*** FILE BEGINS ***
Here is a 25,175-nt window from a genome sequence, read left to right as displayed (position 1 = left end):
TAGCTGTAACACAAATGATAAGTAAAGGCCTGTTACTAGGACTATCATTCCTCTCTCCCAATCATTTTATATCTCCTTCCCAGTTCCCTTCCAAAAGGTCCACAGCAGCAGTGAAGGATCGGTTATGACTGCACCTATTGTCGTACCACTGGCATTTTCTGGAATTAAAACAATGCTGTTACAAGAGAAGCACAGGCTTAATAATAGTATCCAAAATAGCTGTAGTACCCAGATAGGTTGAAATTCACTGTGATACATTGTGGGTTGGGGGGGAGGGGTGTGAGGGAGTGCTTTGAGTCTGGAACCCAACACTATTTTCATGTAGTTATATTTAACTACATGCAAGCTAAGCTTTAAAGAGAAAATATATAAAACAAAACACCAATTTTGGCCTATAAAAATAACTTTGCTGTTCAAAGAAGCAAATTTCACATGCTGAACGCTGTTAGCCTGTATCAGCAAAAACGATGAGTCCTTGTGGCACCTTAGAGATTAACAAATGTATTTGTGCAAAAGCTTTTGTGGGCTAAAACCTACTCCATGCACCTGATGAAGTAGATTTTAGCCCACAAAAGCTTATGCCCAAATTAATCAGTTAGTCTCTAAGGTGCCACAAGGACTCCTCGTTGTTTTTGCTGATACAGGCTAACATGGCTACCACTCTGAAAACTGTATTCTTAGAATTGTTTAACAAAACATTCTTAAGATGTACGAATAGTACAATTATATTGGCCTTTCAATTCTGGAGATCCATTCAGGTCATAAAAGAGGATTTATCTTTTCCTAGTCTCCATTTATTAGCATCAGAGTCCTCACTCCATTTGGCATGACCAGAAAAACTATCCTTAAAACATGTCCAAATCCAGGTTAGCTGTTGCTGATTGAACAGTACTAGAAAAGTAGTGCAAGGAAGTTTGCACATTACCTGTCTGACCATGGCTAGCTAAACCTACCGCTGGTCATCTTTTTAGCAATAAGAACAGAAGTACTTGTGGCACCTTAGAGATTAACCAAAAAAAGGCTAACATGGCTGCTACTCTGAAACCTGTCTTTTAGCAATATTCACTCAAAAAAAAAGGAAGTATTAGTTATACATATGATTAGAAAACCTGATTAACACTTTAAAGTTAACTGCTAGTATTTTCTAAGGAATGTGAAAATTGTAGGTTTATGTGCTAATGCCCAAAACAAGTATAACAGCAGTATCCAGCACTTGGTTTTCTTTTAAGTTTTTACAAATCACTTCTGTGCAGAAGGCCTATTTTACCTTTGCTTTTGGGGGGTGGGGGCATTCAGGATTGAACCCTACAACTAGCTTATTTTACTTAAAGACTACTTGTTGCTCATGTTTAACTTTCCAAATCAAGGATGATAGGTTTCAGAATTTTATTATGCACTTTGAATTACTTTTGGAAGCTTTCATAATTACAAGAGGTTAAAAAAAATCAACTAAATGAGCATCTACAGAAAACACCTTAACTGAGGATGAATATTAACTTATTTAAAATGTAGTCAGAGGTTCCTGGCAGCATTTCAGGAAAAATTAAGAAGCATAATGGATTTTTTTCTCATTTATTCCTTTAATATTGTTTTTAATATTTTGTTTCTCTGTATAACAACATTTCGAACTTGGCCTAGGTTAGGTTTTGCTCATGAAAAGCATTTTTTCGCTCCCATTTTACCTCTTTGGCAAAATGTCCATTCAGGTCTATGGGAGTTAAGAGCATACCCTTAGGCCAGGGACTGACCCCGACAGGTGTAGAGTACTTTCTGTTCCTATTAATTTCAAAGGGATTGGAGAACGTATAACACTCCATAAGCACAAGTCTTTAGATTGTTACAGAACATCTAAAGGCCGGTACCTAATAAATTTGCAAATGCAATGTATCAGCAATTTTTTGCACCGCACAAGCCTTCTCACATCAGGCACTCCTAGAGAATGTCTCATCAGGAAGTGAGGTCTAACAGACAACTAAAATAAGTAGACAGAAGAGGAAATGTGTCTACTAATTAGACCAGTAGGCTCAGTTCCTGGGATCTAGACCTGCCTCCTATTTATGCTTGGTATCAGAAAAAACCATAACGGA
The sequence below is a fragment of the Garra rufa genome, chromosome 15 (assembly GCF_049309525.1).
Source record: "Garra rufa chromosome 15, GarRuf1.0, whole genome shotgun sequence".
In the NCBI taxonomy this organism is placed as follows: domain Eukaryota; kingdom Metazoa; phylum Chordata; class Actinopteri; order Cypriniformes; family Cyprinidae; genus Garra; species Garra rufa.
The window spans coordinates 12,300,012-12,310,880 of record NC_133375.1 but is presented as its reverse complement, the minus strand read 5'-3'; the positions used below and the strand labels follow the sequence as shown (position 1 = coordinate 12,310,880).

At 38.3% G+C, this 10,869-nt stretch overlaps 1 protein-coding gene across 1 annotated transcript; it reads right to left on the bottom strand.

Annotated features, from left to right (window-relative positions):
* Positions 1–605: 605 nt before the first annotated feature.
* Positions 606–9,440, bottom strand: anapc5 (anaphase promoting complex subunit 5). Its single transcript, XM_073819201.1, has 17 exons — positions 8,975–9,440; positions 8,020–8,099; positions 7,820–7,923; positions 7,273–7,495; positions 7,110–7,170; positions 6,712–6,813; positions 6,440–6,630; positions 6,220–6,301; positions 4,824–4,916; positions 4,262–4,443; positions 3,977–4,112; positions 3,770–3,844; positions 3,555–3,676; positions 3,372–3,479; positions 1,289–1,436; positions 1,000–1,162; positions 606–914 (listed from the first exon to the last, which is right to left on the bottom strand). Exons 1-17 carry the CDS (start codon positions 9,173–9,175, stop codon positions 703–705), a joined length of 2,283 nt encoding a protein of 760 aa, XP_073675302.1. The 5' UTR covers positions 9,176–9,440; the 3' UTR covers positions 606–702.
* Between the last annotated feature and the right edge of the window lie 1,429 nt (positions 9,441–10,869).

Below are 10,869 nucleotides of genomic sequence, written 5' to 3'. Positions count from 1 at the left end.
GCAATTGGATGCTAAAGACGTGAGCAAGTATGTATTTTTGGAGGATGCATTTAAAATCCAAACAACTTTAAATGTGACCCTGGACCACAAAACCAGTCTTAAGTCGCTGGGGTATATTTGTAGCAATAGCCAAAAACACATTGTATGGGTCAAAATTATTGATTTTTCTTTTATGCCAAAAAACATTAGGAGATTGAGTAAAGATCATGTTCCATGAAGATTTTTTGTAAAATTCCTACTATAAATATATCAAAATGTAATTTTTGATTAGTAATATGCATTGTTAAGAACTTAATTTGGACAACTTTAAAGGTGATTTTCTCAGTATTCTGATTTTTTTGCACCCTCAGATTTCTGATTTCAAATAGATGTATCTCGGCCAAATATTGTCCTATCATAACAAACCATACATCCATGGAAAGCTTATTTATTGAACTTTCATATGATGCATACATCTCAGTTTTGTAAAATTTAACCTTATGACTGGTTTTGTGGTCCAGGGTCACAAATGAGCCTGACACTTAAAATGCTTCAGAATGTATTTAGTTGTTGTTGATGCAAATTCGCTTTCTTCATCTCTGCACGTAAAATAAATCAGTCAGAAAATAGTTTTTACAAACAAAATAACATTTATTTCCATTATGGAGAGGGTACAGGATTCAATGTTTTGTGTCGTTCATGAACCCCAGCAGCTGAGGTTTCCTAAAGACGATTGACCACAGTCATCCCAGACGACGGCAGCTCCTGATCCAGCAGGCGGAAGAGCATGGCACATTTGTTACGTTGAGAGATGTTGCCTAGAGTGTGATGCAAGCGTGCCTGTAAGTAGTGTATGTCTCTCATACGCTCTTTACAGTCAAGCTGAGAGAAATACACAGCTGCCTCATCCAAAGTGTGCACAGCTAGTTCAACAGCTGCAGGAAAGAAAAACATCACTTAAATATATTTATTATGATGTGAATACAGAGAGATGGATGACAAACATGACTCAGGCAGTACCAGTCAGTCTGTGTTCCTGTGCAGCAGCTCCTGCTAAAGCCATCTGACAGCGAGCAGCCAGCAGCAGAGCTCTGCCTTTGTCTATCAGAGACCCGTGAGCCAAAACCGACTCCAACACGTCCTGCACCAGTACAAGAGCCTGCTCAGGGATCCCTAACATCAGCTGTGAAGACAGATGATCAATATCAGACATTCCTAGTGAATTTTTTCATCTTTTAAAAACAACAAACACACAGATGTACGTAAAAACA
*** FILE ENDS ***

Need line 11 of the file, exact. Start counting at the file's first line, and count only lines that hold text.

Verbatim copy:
* Between the last annotated feature and the right edge of the window lie 1,429 nt (positions 9,441–10,869).